Cyclones in the Cook Islands: A Guide to Cyclone Safety in the Cook Islands© Pixabay
Cyclones in the Cook Islands: A Guide to Cyclone Safety in the Cook Islands

Cyclones in the Cook Islands: A Guide to Cyclone Safety in the Cook Islands

© Pixabay

What You Need to Know About Cyclones in Rarotonga and the Cook Islands

Tropical cyclones that develop in the South Pacific have a risk of affecting the Cook Islands. If you are visiting the island during the cyclone season, November to April, then there is a small risk of experiencing a cyclone. Due to the danger of this type of extreme weather event, it’s best to know how to prepare for a cyclone and know what to do if a cyclone occurs while you’re visiting the islands. Nevertheless, the Cook Islands is well-prepared with emergency procedures should a cyclone occur.

For more information on the Cook Islands’ climate, see Rarotonga & the Cook Islands Weather, Seasons & Climate + Weather by Month.

When is the Cyclone Season in Rarotonga and the Cook Islands?

The cyclone season in the Cook Islands and the South Pacific starts in November and ends in April. This is during the Cook Islands’ summer season, otherwise known as the “wet season”. The peak months for cyclone risk are the months DecemberJanuary and February. There is also a higher risk of cyclone activity during an El Nino year.

Cyclones in the Cook Islands: A Guide to Cyclone Safety in the Cook Islands©

Cyclone Warnings in Rarotonga and the Cook Islands

The weather in the Cook Islands is well monitored by the Cook Islands Meteorological Service, the New Zealand MetService and NWFC Nadi, so cyclones are reported as soon as there are signs that they are beginning to develop. It’s highly unlikely that cyclones will take the country by surprise, which gives you time to prepare.

How Cyclones are Reported

The first sign of a cyclone forming might come from a “tropical depression”. Meteorologists will keep an eye on any depression that becomes a storm if its wind speeds reach 65-120km/h (40-73 mph). If the wind speeds continue increasing, the cyclone will be declared and given a name. Cyclones affecting the Cook Islands in the past have been called “Martin” and “Cody”, for example. When a cyclone is given a name, it is widely reported in the media across the Cook Islands and the rest of the South Pacific.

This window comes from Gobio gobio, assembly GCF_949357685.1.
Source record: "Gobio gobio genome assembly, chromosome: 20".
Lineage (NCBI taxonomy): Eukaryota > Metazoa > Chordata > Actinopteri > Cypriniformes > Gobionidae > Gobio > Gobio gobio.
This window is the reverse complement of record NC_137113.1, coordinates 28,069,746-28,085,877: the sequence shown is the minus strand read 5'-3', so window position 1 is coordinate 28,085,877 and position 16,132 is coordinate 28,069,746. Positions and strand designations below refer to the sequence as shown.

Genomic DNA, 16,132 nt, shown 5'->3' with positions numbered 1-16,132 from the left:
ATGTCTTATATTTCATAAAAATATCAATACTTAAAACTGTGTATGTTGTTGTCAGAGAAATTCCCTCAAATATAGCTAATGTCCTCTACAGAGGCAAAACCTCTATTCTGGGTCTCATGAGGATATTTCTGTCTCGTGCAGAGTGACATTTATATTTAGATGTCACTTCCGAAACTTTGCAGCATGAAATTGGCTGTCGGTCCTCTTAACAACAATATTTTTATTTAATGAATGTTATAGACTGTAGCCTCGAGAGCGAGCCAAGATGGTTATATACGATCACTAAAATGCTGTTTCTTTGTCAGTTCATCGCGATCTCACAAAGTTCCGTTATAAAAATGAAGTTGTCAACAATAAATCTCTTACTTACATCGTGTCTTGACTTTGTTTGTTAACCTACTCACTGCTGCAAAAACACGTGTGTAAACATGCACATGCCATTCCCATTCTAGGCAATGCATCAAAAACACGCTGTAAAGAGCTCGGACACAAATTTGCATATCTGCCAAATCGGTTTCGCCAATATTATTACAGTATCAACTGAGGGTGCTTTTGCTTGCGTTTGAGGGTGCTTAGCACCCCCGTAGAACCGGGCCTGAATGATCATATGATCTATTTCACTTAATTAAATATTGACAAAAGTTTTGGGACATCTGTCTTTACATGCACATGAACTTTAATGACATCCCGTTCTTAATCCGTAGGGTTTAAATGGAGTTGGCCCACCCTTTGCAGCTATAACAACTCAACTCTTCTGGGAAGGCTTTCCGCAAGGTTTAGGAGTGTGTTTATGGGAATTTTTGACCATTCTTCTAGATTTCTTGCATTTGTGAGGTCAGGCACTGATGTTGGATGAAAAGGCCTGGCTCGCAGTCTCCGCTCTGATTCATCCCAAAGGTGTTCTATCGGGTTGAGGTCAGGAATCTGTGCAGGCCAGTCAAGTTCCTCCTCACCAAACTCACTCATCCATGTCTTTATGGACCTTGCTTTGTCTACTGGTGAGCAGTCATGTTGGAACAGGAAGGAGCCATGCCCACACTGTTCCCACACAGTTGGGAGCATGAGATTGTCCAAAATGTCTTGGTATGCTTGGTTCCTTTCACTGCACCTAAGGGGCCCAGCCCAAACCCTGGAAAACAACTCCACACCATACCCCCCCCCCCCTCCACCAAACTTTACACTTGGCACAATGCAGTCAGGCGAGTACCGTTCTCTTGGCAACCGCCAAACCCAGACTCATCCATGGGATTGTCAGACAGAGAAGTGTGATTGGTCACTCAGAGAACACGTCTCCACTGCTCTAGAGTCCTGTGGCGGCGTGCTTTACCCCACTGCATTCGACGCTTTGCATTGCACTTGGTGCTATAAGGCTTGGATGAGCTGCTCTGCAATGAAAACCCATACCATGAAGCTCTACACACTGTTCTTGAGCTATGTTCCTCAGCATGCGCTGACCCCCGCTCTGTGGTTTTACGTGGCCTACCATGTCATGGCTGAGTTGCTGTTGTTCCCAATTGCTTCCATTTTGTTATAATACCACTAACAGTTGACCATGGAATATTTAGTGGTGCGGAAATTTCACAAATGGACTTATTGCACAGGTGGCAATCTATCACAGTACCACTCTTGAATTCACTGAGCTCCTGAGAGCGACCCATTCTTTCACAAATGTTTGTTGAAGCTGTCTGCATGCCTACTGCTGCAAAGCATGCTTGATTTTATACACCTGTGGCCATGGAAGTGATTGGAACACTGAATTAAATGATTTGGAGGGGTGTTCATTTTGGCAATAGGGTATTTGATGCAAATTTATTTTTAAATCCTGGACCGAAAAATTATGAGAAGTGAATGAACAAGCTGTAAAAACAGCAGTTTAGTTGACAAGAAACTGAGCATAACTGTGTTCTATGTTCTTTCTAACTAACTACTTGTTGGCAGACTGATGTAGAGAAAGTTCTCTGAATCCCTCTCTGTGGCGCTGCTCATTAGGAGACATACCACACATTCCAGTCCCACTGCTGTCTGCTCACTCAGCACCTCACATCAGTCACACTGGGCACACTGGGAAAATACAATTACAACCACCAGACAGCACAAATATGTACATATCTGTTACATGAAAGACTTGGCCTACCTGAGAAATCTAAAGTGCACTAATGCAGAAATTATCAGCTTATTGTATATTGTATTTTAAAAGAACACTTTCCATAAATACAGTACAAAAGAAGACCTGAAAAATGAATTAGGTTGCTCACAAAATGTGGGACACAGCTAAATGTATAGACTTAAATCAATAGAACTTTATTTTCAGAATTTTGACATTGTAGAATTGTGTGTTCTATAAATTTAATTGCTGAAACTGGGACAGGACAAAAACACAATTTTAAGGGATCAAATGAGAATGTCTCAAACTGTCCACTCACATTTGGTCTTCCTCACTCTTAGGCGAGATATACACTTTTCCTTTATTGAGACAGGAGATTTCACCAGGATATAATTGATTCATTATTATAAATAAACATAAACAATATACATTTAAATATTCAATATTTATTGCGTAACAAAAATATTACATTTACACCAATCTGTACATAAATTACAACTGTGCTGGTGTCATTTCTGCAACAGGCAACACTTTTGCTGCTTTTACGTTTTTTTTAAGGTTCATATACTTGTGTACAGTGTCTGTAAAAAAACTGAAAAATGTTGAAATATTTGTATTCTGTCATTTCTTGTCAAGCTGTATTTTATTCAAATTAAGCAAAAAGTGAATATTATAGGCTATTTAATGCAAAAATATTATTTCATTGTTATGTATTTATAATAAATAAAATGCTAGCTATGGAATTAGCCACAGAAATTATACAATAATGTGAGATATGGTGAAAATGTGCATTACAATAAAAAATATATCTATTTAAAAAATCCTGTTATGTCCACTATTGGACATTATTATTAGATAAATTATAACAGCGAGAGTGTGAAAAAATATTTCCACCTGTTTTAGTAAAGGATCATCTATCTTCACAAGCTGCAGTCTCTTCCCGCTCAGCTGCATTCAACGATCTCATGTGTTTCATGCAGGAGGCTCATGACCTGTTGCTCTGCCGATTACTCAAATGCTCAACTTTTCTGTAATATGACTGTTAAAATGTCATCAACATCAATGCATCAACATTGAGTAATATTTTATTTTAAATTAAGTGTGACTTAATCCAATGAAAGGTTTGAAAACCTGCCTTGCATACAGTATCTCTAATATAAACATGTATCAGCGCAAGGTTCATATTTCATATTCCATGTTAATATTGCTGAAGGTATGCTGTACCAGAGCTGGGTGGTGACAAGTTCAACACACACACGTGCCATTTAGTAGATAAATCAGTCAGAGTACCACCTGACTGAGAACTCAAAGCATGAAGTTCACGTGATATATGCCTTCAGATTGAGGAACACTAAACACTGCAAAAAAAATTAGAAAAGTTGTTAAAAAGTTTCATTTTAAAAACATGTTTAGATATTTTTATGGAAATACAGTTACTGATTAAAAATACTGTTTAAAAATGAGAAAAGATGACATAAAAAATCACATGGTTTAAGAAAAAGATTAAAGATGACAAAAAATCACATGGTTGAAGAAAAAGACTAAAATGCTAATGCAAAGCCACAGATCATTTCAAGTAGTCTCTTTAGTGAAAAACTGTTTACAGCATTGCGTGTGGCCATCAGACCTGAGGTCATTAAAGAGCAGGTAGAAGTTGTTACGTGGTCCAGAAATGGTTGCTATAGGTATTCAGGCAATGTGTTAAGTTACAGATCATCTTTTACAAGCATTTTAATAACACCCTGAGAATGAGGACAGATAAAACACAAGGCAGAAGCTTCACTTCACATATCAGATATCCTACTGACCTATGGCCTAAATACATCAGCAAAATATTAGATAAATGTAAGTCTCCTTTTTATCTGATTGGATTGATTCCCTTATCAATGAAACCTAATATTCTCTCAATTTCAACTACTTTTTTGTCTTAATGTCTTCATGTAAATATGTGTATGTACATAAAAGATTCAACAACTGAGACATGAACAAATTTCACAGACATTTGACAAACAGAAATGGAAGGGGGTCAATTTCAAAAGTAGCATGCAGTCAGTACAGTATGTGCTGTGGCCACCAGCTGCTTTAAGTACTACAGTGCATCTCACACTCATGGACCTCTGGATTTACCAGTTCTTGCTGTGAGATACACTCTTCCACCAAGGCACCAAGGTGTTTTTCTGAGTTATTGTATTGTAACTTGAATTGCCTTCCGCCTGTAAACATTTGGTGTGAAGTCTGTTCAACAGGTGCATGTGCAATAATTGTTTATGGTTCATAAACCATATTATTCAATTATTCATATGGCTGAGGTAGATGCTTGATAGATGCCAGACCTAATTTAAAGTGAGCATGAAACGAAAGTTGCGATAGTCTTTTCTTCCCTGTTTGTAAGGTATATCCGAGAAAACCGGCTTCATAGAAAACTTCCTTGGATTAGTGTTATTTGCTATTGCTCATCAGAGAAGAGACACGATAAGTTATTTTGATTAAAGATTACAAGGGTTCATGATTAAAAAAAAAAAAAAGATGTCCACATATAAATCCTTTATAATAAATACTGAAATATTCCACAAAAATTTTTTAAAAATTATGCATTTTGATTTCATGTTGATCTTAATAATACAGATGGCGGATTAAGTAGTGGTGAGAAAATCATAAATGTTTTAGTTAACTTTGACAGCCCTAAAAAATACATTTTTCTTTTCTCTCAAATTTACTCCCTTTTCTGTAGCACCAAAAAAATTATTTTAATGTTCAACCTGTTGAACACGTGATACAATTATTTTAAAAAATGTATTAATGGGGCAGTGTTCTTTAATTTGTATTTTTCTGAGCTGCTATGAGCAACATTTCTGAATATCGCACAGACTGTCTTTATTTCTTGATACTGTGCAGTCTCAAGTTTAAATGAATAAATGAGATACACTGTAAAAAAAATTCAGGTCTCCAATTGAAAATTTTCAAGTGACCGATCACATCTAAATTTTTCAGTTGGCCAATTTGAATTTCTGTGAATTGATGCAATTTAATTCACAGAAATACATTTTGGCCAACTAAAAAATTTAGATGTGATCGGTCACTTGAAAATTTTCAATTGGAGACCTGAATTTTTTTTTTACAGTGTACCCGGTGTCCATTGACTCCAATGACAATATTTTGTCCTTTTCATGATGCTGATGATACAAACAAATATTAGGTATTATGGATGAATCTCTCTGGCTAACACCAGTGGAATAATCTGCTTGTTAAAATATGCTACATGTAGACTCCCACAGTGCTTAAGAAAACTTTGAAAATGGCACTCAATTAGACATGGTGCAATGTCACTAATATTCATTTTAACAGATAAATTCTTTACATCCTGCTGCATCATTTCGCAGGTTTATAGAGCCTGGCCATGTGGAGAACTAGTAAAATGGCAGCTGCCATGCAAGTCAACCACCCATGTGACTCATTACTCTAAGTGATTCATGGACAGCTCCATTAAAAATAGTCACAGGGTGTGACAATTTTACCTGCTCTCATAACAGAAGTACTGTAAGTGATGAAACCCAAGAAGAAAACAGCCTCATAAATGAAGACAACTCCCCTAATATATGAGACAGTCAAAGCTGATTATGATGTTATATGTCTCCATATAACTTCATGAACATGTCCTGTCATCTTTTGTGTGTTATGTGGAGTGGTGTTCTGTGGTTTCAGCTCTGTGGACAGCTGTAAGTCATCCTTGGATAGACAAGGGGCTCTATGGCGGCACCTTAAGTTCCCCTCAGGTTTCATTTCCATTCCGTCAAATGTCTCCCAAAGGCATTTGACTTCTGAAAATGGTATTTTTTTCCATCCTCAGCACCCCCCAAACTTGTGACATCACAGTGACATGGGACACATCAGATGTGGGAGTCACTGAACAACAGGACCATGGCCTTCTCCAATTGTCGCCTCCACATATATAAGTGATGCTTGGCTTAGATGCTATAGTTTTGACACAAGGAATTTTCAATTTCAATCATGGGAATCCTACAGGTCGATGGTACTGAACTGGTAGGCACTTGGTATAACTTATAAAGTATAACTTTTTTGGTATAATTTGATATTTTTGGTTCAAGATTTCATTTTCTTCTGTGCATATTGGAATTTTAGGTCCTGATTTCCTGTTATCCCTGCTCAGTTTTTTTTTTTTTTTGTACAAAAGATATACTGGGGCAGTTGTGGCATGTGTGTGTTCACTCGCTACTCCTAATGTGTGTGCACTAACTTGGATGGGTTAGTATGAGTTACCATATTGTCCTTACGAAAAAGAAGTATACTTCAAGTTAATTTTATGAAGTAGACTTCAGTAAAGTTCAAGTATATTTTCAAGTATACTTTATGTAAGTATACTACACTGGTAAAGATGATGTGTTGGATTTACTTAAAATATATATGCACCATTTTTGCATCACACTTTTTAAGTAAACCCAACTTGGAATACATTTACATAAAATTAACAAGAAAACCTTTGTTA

Cyclones are given a category to indicate how severe they are, where Category 1 is the weakest (wind speeds of 88-125km/h / 55-78mph) and Category 5 is the strongest (wind speeds greater than 250km/h / 155mph).

Meteorologists will keep an eye on the movement of the cyclone, drawing up a five-day forecast outlining the path that they think it will take. The path prediction is usually quite broad, as an exact path is difficult to determine, but this gives nations time to prepare. Updates are given as more data becomes available.

Cyclones in the Cook Islands: A Guide to Cyclone Safety in the Cook Islands©

The Dangers of Cyclones

Why do you need to prepare for a cyclone? The severe gale force winds can cause significant damage to weaker structures in the Cook Islands, for instance, buildings in villages. There may also be damage to power lines causing blackouts, damage to crops and trees, and dangerous airborne debris. Another danger can be contaminated tap water, although we recommend that you always filter (with a Lifestraw bottle, for instance) or boil tap water in the Cook Islands unless you know your accommodation is treating the water – see Is the Water Safe to Drink in Rarotonga & the Cook Islands?

It’s important to note that cyclone damage is quite localised, significantly affecting the areas in its path rather than the entire country. For example, cyclones in the past have only damaged a single or a couple of islands in the Cook Islands, rather than every island in the Cooks.

Cyclones in the Cook Islands: A Guide to Cyclone Safety in the Cook Islands©

How to Prepare for a Cyclone

The first way to be prepared for a cyclone in the Cook Islands is to be aware of weather warnings during your stay. If you’re visiting the Cook Islands during the cyclone season, between November and April, be sure to check weather reports regularly.

Given the nature of cyclones, it’s difficult to determine exactly how much damage they will cause. With this in mind, it’s better to be overprepared than underprepared.

Ask your accommodation provider what is the cyclone procedure for the building if visiting during the cyclone season. They will know which is the strongest part of the building in the likely scenario that you need to stay where you are during a cyclone.